Upcycled Food Association launches series of commercials

Upcycled Food Association launches commercial series.

The Upcycled Food Association announces that it is launching a series of high-profile commercials, created in partnership with the J.W. Couch Foundation and Tectonic Video, to accelerate the awareness of upcycled food and products. 

“We know upcycled food and products are a critical part of the climate change solution, and we are working tirelessly each and every day to provide the support system necessary for existing and future upcycling businesses to thrive. This beautifully-crafted series of videos is just one of the many ways we are working to generate awareness for upcycled food and products so consumers can make informed decisions about which products to buy,” says UFA CEO & Co-founder Turner Wyatt. 

These commercials can be found on UFA’s YouTube channel, as well as on the company’s various social media channels. 

The Upcycled Food Association was launched in 2019, and since that time it has welcomed more than 220 members and 225 products have been Upcycled Certified. Sales of Upcycled Certified products grew by 1,046% in Q1 2022 over Q1 2021 in the natural products channel (SPINS data). 

In a recent survey conducted by UFA, just 10% of consumers said they were aware of upcycled food and products, but nearly 50% said they were willing to purchase upcycled products and 70 percent of them said they would prefer to purchase upcycled products over conventional after learning about upcycled alternatives. 

Upcycling perfectly edible food that would otherwise be destined for a landfill because it doesn’t meet grocery store specifications is an antidote to this billion dollar problem. Examples of upcycled foods include overripe bananas that can be turned into on-the-go snacks, imperfect or blemished fruits that can be made into a superfood jam, chips that can be made from the juice manufacturing process, and day-old pastries that can be used to make vodka. The possibilities are endless, and innovative businesses around the world are finding new ways to upcycle food products every day to help food reach its highest and best use.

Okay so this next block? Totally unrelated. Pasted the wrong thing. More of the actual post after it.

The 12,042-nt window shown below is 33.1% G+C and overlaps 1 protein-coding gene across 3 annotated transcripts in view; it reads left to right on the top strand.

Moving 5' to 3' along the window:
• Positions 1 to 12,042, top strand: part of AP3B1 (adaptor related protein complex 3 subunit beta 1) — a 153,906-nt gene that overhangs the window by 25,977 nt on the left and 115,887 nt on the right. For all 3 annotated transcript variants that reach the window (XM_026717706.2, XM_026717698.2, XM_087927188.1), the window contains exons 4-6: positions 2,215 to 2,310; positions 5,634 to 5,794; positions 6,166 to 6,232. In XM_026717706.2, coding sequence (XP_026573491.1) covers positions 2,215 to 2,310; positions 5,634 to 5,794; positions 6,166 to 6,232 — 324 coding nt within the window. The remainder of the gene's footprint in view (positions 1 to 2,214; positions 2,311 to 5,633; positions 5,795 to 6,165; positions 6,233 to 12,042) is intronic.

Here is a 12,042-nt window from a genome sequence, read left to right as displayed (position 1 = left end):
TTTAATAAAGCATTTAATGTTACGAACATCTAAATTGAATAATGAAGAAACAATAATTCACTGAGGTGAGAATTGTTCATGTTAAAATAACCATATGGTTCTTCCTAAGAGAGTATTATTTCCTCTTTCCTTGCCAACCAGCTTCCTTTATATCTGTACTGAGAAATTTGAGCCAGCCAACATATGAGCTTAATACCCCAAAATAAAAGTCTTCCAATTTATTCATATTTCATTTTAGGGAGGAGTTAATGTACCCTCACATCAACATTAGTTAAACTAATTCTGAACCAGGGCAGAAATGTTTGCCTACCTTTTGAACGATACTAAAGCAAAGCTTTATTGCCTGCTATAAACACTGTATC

Industry heavyweights and consumers alike are catching on to this growing solution that reduces food waste, which according to Project Drawdown, is the single greatest solution to fighting climate change. 

Whole Foods, Food Tank, Kroger, and Forbes have all identified upcycling as a top 10 food trend in 2021 and 2022. And investments in food waste solutions grew 30% in 2021 compared to 2020.

According to the U.S. Department of Agriculture, Americans waste between 30 and 40 percent of the food supply, or more than 133 billion pounds annually.




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